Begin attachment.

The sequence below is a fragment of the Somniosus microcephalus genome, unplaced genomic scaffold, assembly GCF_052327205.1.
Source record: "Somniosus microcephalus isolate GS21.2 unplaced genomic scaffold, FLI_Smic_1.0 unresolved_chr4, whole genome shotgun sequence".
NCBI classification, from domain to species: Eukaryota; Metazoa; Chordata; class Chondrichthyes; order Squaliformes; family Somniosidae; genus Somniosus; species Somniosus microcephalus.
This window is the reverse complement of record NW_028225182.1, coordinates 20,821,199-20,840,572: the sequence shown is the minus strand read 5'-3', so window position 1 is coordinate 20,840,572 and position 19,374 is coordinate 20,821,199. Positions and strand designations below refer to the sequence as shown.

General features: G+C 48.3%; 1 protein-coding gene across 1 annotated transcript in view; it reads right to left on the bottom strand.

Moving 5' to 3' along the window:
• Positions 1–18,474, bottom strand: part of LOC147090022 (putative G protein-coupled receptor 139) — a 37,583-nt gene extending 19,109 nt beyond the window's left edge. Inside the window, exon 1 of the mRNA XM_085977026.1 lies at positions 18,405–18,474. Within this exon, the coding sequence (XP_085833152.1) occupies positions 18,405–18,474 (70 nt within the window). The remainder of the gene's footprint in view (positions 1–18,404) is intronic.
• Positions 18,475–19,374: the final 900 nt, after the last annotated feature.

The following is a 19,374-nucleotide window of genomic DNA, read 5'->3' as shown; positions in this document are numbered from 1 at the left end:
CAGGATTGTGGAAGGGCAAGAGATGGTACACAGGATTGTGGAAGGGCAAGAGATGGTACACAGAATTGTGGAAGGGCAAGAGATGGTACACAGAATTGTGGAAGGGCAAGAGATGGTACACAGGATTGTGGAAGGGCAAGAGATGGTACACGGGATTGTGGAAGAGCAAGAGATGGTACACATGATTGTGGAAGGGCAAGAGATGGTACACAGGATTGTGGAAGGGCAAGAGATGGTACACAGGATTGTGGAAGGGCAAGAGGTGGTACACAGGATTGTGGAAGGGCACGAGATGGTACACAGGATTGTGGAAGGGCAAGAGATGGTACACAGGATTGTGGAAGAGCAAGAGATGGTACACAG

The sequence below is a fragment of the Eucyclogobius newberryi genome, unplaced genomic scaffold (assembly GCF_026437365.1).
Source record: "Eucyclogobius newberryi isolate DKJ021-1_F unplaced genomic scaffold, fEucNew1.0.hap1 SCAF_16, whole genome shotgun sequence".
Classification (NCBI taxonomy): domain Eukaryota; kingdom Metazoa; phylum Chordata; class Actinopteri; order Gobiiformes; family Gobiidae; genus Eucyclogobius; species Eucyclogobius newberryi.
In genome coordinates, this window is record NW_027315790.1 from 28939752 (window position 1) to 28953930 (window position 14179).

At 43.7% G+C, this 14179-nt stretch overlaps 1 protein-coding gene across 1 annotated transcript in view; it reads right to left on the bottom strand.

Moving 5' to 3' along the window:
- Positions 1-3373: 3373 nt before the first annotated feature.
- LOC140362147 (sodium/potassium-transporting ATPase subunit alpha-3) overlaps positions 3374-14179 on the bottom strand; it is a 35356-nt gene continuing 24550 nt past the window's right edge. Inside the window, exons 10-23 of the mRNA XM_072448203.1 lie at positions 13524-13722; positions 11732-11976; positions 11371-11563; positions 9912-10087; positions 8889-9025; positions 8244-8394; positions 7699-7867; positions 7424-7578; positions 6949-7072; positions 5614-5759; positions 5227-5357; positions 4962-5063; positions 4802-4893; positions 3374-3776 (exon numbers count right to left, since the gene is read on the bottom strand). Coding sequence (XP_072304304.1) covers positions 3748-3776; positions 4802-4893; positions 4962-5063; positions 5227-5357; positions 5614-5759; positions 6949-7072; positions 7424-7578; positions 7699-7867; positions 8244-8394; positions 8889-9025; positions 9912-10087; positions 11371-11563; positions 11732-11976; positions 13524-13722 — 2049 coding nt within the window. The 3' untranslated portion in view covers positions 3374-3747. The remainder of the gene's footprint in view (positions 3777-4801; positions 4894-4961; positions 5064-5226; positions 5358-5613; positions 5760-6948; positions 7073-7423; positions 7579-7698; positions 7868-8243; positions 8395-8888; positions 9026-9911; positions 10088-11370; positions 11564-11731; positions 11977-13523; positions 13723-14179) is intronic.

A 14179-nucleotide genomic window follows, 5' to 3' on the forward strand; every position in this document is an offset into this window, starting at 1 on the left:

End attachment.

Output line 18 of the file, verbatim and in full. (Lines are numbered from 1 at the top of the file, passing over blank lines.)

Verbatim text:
- LOC140362147 (sodium/potassium-transporting ATPase subunit alpha-3) overlaps positions 3374-14179 on the bottom strand; it is a 35356-nt gene continuing 24550 nt past the window's right edge. Inside the window, exons 10-23 of the mRNA XM_072448203.1 lie at positions 13524-13722; positions 11732-11976; positions 11371-11563; positions 9912-10087; positions 8889-9025; positions 8244-8394; positions 7699-7867; positions 7424-7578; positions 6949-7072; positions 5614-5759; positions 5227-5357; positions 4962-5063; positions 4802-4893; positions 3374-3776 (exon numbers count right to left, since the gene is read on the bottom strand). Coding sequence (XP_072304304.1) covers positions 3748-3776; positions 4802-4893; positions 4962-5063; positions 5227-5357; positions 5614-5759; positions 6949-7072; positions 7424-7578; positions 7699-7867; positions 8244-8394; positions 8889-9025; positions 9912-10087; positions 11371-11563; positions 11732-11976; positions 13524-13722 — 2049 coding nt within the window. The 3' untranslated portion in view covers positions 3374-3747. The remainder of the gene's footprint in view (positions 3777-4801; positions 4894-4961; positions 5064-5226; positions 5358-5613; positions 5760-6948; positions 7073-7423; positions 7579-7698; positions 7868-8243; positions 8395-8888; positions 9026-9911; positions 10088-11370; positions 11564-11731; positions 11977-13523; positions 13723-14179) is intronic.